This promise of big data is not without its challenges, and the social sciences have been slower than other fields, like biology, astronomy and physics, in working with big data. Social researchers face a number of hurdles as they look to develop the capacity to collect and analyse these vast and varied datasets, potentially produced in real time. New tools are needed to collect and process these data, including volumes of unstructured text requiring new ways to bring together qualitative and quantitative research skills. New statistical and programming skills are needed, and are emerging both within the social sciences and through new interdisciplinary collaborations (universities like Cardiff and Imperial fostering these collaborations through new interdisciplinary research labs bringing together academics from across the social sciences with computer scientists). Secondary data available through social media channels like Twitter raise questions of representation and bias as well as questions of privacy and informed consent that require us to develop about new ethical frameworks.
‘Big data’ present exciting opportunities for social scientists to further our understanding of the world – and this understanding is a means to making it better. In the case of administrative data – data collected by government in the course of, for instance, administering benefits or tracking exam results – it can illuminate causes and linkages that are otherwise invisible. But to realize this vision the social science community needs to increase its number and data skills, to negotiate access in the face of government reluctance, and most important, to ensure that we have strong and thoughtful safeguards and ethical principles in place. This means we need to take seriously the need for ‘social consent’ and full transparency, as exemplified in the Administrative Data Research Network arrangements. If we take this seriously, it can allow us to examine big and meaty questions: about how social relations between people and environments affect individuals, or how about how culture – patterns of meaning – and social institutions interact.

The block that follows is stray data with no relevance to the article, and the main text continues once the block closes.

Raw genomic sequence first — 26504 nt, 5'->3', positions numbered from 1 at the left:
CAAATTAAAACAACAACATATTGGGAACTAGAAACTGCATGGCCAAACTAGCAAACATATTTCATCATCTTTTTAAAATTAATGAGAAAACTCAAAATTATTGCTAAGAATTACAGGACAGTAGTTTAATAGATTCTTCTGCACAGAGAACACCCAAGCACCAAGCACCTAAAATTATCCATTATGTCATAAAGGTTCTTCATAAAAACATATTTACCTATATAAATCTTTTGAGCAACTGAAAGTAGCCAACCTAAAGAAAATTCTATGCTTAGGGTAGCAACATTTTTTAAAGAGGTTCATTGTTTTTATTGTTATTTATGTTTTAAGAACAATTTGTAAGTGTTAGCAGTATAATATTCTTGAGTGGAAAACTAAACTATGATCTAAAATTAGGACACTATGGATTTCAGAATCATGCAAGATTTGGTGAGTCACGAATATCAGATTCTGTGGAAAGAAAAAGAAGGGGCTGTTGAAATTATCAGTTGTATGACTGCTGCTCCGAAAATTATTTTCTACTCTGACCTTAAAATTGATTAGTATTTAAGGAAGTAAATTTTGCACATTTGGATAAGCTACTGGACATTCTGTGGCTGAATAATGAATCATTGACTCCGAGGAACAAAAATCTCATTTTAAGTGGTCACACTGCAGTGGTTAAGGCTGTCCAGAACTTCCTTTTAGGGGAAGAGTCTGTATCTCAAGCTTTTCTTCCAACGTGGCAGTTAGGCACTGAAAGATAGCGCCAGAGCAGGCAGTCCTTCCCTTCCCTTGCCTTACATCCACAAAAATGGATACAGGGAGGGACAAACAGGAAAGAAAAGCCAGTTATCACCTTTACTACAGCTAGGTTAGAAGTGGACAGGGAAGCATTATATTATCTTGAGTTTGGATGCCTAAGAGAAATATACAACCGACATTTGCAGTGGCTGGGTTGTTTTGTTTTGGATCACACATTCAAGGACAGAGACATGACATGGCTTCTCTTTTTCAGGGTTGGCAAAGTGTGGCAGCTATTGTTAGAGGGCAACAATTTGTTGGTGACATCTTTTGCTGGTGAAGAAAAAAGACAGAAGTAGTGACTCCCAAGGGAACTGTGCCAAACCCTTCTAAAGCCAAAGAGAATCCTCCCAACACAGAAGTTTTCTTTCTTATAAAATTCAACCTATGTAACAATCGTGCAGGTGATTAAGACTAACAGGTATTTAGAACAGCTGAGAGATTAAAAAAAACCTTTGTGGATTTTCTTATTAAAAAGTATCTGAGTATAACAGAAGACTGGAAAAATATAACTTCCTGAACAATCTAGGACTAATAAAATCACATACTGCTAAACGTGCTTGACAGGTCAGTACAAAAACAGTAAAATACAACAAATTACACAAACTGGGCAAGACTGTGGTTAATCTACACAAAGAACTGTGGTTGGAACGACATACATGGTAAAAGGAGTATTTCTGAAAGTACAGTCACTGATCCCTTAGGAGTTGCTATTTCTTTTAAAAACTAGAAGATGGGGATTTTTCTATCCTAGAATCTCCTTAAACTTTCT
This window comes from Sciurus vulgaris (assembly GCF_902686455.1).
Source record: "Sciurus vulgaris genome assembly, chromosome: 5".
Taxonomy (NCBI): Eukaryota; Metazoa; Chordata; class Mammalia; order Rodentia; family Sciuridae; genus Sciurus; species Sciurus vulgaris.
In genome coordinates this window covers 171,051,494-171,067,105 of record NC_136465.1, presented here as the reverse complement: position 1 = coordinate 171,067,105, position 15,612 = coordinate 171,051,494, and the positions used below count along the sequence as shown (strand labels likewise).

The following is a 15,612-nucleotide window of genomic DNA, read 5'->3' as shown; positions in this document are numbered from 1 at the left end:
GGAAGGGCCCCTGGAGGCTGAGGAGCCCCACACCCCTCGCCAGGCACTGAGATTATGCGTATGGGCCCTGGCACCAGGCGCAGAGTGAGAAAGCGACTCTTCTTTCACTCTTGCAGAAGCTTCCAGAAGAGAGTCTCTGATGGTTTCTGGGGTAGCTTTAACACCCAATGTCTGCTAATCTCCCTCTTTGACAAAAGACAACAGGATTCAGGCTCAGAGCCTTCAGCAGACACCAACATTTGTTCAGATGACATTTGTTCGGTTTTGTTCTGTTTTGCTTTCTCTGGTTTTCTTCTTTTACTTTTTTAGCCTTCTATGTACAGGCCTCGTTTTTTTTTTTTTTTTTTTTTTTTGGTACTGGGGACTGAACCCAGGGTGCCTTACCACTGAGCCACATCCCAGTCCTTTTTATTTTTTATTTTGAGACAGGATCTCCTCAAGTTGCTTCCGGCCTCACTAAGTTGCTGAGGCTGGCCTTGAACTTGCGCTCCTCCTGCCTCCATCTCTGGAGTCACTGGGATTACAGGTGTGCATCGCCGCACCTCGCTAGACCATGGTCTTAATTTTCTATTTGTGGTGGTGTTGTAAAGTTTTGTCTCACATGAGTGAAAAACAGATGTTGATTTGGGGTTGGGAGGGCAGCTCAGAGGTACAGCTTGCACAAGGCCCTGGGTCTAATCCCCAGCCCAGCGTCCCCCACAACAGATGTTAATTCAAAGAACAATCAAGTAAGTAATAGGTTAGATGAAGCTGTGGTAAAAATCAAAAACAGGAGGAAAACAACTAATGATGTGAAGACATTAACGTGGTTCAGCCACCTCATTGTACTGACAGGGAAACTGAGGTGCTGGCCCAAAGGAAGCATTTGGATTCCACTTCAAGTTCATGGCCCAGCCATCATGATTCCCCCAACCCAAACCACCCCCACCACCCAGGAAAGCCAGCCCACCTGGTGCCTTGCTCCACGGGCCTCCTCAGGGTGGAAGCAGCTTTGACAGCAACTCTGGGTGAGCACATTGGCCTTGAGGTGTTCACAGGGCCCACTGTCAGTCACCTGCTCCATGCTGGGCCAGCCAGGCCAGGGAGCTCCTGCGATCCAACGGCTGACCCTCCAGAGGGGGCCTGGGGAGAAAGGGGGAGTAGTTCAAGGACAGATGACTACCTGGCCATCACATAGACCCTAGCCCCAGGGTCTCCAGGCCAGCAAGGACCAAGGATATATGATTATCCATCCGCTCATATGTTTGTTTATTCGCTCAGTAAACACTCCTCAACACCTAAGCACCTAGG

Twitter presents us with a rich vein of data on opinions, attitudes and behaviors that allow us to ask new questions about the social world, but it is not without its problems. All methods and approaches have their drawbacks and for the traditional tools at the disposal of a social researcher such as surveys, focus groups and interviews, these are well explored, documented and understood. Yet Twitter is new and we need to begin by asking the basic questions around representativeness, research design and what can (and cannot) be measured. In this sense, there is a a body of work to be done around establishing what Twitter data is, what it means, how people use the platform and understanding the relationship between the individual and their online identity. Through providing case studies of how real world event manifest online, through taking what we already know about networks and applying it to retweets and mentions, through maintaining an open and honest dialogue of what works and what doesn’t we can start to make the strange familiar.
With smartphones, social media, and new markets for buying and selling the digital traces of our social and economic lifeways, we social scientists are at the threshold of a period of dramatic change — change that comes with both opportunity and challenge. With new technologies for monitoring and measuring all things social, we are only starting to assemble new high-res datasets of patterned human interaction, and these datasets hold the promise of explain rare but significant sentinel events such as those we have seen in the news this year. Quite simply, we talk about these events using words like ‘jolt’, ‘upset’, ‘eruption’, ‘shock’ and ‘crash’ because we lack theories to anticipate them. In the coming years, innovators will gradually start to better explain these events, identify their antecedents, and even predict them. Both individually and collectively, the question of social scientists is, will we be among these innovators?